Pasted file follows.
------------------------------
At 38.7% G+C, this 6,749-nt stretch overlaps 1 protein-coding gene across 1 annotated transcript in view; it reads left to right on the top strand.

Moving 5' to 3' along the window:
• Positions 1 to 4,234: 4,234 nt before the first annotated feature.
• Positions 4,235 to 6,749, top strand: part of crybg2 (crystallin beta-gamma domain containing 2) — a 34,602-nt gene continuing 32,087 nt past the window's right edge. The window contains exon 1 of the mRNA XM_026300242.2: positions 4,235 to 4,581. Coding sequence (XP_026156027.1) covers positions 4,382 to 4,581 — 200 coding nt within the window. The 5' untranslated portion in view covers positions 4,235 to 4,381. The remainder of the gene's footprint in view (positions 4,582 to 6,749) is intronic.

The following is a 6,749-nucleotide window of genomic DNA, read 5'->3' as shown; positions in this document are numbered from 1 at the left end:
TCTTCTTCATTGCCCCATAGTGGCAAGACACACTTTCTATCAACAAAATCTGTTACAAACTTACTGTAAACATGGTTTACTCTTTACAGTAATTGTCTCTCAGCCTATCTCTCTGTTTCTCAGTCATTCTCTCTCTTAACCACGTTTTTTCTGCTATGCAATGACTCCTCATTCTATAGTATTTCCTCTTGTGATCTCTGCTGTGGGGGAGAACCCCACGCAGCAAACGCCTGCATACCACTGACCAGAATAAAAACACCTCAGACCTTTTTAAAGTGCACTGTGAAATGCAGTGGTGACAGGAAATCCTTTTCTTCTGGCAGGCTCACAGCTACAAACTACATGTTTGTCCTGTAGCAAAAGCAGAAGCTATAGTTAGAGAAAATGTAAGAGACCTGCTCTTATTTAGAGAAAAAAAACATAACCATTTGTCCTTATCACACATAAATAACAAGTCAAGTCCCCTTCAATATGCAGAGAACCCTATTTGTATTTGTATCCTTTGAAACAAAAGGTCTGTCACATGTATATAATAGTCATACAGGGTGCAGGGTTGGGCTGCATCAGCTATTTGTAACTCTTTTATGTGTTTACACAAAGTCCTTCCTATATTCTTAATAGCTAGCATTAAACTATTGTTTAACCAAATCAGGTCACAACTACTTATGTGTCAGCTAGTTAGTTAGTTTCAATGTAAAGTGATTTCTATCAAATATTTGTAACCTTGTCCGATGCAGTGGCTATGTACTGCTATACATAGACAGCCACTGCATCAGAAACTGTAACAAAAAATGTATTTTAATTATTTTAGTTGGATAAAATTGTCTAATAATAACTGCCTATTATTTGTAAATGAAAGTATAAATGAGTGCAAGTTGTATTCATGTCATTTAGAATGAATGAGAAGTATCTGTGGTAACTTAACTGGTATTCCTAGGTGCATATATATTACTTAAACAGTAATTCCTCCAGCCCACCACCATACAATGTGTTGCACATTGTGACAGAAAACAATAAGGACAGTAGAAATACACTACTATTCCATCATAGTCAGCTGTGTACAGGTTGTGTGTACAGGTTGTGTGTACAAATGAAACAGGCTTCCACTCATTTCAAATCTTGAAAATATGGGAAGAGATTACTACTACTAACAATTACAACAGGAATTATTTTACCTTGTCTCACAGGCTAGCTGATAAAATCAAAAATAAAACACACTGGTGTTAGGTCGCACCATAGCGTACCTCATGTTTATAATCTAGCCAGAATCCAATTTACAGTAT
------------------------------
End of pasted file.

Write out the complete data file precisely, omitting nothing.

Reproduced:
At 38.7% G+C, this 6,749-nt stretch overlaps 1 protein-coding gene across 1 annotated transcript in view; it reads left to right on the top strand.

Moving 5' to 3' along the window:
• Positions 1 to 4,234: 4,234 nt before the first annotated feature.
• Positions 4,235 to 6,749, top strand: part of crybg2 (crystallin beta-gamma domain containing 2) — a 34,602-nt gene continuing 32,087 nt past the window's right edge. The window contains exon 1 of the mRNA XM_026300242.2: positions 4,235 to 4,581. Coding sequence (XP_026156027.1) covers positions 4,382 to 4,581 — 200 coding nt within the window. The 5' untranslated portion in view covers positions 4,235 to 4,381. The remainder of the gene's footprint in view (positions 4,582 to 6,749) is intronic.

The following is a 6,749-nucleotide window of genomic DNA, read 5'->3' as shown; positions in this document are numbered from 1 at the left end:
TCTTCTTCATTGCCCCATAGTGGCAAGACACACTTTCTATCAACAAAATCTGTTACAAACTTACTGTAAACATGGTTTACTCTTTACAGTAATTGTCTCTCAGCCTATCTCTCTGTTTCTCAGTCATTCTCTCTCTTAACCACGTTTTTTCTGCTATGCAATGACTCCTCATTCTATAGTATTTCCTCTTGTGATCTCTGCTGTGGGGGAGAACCCCACGCAGCAAACGCCTGCATACCACTGACCAGAATAAAAACACCTCAGACCTTTTTAAAGTGCACTGTGAAATGCAGTGGTGACAGGAAATCCTTTTCTTCTGGCAGGCTCACAGCTACAAACTACATGTTTGTCCTGTAGCAAAAGCAGAAGCTATAGTTAGAGAAAATGTAAGAGACCTGCTCTTATTTAGAGAAAAAAAACATAACCATTTGTCCTTATCACACATAAATAACAAGTCAAGTCCCCTTCAATATGCAGAGAACCCTATTTGTATTTGTATCCTTTGAAACAAAAGGTCTGTCACATGTATATAATAGTCATACAGGGTGCAGGGTTGGGCTGCATCAGCTATTTGTAACTCTTTTATGTGTTTACACAAAGTCCTTCCTATATTCTTAATAGCTAGCATTAAACTATTGTTTAACCAAATCAGGTCACAACTACTTATGTGTCAGCTAGTTAGTTAGTTTCAATGTAAAGTGATTTCTATCAAATATTTGTAACCTTGTCCGATGCAGTGGCTATGTACTGCTATACATAGACAGCCACTGCATCAGAAACTGTAACAAAAAATGTATTTTAATTATTTTAGTTGGATAAAATTGTCTAATAATAACTGCCTATTATTTGTAAATGAAAGTATAAATGAGTGCAAGTTGTATTCATGTCATTTAGAATGAATGAGAAGTATCTGTGGTAACTTAACTGGTATTCCTAGGTGCATATATATTACTTAAACAGTAATTCCTCCAGCCCACCACCATACAATGTGTTGCACATTGTGACAGAAAACAATAAGGACAGTAGAAATACACTACTATTCCATCATAGTCAGCTGTGTACAGGTTGTGTGTACAGGTTGTGTGTACAAATGAAACAGGCTTCCACTCATTTCAAATCTTGAAAATATGGGAAGAGATTACTACTACTAACAATTACAACAGGAATTATTTTACCTTGTCTCACAGGCTAGCTGATAAAATCAAAAATAAAACACACTGGTGTTAGGTCGCACCATAGCGTACCTCATGTTTATAATCTAGCCAGAATCCAATTTACAGTAT